As the day drew to a close and dusk was falling there were some beautiful patches of red sky which we hoped were a portent for better weather tomorrow; ‘a red sky at night is the shepherds delight, a red sky in the morning is the shepherds warning.

Categories: Cork, Waterford, Wexford | Tags: , , , , , , | 1 Comment

There’s a moral in this story

Last Sunday morning as the wind howled and the rain bucketed down Jean and I headed for Dublin. I put a coat over my head as I ‘ran’ for the car. Ran is used very loosely in this context; I may have moved faster than normal but it was only marginal. Not really a wetting but more of a damping as the distance is short from the front door to the car.

The wind and rain had worsened as we approached Junction 8, M8 – the Topaz service area near Cashel when we decided to take a break for a cuppa. There are a number of designated parking spaces at the main entrance door. I decided to use my walker to go in in the interest of expediency, less setting up time. We both had a thoroughly enjoyable Apple Turnovers with our respective cuppas. The wheelchair accessible toilet is exactly that, accessible and functional – 5 stars.

The weather had deteriorated further as we were leaving after our break; the car was outside and we were inside with no alternative but to make a bolt for it. My first difficulty arose as I rounded the corner and the wind nearly blew me back inside. I was left with no choice but to move forward. I got to the car and had just folded the walker and deposited it securely in the car when a gust of wind blew the door and my hand slipped on the very wet side of the car and I did not have a soft landing. My chin met the tarmac which was hidden under a fine pool of water. Jean exited the car like Speedy Gonzales and two other ladies who happened to be passing came to my assistance and rapidly lodged me safely in the car; I am extremely grateful to those who came to my assistance. My clothes were no longer dry, my chin was a bit grazed and swollen; otherwise I was fine except for a major dent in my pride. We all know that old saying that pride goes before a fall and in my case it did, literally.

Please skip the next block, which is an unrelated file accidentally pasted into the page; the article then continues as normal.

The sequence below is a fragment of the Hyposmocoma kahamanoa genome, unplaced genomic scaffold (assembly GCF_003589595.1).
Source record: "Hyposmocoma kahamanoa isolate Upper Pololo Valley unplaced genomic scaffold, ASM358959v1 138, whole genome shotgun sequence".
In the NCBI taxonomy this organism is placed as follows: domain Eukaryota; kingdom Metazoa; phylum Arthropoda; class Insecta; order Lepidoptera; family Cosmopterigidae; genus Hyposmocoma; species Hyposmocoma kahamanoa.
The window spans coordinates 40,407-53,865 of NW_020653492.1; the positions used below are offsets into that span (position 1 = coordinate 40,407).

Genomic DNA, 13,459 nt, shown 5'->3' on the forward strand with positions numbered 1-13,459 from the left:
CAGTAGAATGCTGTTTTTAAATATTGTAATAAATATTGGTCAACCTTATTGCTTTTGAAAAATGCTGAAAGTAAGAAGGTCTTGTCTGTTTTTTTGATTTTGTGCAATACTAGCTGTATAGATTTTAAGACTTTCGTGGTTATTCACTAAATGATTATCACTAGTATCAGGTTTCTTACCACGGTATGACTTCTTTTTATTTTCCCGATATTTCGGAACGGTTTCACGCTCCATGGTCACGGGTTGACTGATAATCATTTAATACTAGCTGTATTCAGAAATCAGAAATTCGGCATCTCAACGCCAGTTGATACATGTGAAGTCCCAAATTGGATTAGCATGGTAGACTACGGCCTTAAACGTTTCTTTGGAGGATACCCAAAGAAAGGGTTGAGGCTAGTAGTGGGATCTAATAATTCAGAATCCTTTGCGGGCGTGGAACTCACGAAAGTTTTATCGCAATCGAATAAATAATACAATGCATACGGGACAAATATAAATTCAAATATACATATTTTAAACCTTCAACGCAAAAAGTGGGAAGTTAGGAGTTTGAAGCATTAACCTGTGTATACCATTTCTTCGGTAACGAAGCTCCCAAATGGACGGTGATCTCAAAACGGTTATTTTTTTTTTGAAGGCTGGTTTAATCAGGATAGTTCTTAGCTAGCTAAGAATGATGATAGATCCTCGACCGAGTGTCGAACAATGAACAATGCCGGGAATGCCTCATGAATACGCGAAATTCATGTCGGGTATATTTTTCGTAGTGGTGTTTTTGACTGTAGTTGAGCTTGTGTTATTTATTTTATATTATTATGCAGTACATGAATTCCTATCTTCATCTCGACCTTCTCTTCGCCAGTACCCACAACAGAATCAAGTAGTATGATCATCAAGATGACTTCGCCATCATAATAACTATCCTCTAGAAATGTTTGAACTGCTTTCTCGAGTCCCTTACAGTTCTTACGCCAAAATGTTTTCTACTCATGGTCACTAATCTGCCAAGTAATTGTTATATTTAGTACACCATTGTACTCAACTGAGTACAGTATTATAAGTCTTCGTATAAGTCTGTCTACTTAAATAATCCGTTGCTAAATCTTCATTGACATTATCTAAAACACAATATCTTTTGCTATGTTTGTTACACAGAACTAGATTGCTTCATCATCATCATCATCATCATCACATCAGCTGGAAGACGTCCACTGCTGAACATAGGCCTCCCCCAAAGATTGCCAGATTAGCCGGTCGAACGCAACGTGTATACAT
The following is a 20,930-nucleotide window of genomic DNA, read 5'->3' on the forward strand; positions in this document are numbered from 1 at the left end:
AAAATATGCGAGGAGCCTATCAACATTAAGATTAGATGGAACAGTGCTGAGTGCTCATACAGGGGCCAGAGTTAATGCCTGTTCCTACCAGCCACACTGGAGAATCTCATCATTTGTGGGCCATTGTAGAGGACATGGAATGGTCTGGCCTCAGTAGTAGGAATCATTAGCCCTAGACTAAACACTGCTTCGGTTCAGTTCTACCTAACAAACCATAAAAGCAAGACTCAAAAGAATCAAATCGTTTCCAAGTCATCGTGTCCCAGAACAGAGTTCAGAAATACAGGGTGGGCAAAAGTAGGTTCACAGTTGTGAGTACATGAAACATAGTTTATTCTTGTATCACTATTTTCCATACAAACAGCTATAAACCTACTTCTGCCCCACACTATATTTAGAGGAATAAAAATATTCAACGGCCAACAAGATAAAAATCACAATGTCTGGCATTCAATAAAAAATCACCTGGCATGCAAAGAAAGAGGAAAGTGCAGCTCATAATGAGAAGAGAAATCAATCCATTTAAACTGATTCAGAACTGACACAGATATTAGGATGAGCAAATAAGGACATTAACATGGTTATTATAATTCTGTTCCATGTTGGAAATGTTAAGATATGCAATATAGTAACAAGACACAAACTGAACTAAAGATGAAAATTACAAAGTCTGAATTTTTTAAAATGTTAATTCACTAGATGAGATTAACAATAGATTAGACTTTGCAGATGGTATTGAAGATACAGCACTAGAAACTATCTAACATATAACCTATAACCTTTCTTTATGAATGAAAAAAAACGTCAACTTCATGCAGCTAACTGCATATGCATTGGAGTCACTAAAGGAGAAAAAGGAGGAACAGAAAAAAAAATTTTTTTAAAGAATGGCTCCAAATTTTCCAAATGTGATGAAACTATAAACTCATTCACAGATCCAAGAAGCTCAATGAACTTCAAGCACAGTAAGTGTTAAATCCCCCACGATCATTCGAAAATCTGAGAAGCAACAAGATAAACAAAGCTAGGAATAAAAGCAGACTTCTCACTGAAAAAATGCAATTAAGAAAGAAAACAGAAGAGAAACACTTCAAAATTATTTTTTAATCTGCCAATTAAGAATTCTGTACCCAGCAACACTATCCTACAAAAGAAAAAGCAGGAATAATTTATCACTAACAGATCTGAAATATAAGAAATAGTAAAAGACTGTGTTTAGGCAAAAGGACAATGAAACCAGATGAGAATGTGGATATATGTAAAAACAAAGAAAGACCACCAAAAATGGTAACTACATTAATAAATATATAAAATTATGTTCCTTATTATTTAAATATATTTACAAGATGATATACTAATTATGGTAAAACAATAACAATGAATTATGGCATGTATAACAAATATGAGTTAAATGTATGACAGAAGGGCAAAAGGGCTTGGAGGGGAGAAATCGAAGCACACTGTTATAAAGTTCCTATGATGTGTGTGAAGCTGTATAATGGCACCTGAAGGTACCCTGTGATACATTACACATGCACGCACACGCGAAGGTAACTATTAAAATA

The moral contained in this tale is very simple and is often forgotten. Don’t go out in bad weather unless you really must and if you do go out pay special attention to the conditions. This obviously applies more to people not in the prime of health and help should be accepted when offered.

Categories: Just thoughts | Tags: , , , , , , , , | 4 Comments

A Valentine Jaunt Part 2

After a hearty breakfast in the hotel Jean and I headed for Part 2 of our Valentines Jaunt and so we headed off to Powerscourt Waterfall which is the highest in Ireland at 397 feet. (Click here for further details) There had been some snow overnight and the morning was very brisk and invigorating (in other words COLD). Neither of us was really interested in a trek around the area of the waterfall, well Jean was cold and I wasn’t able, but I think it would a beautiful setting for a picnic on a warm sunny summer day so we admired the scenery for a while, took a few pictures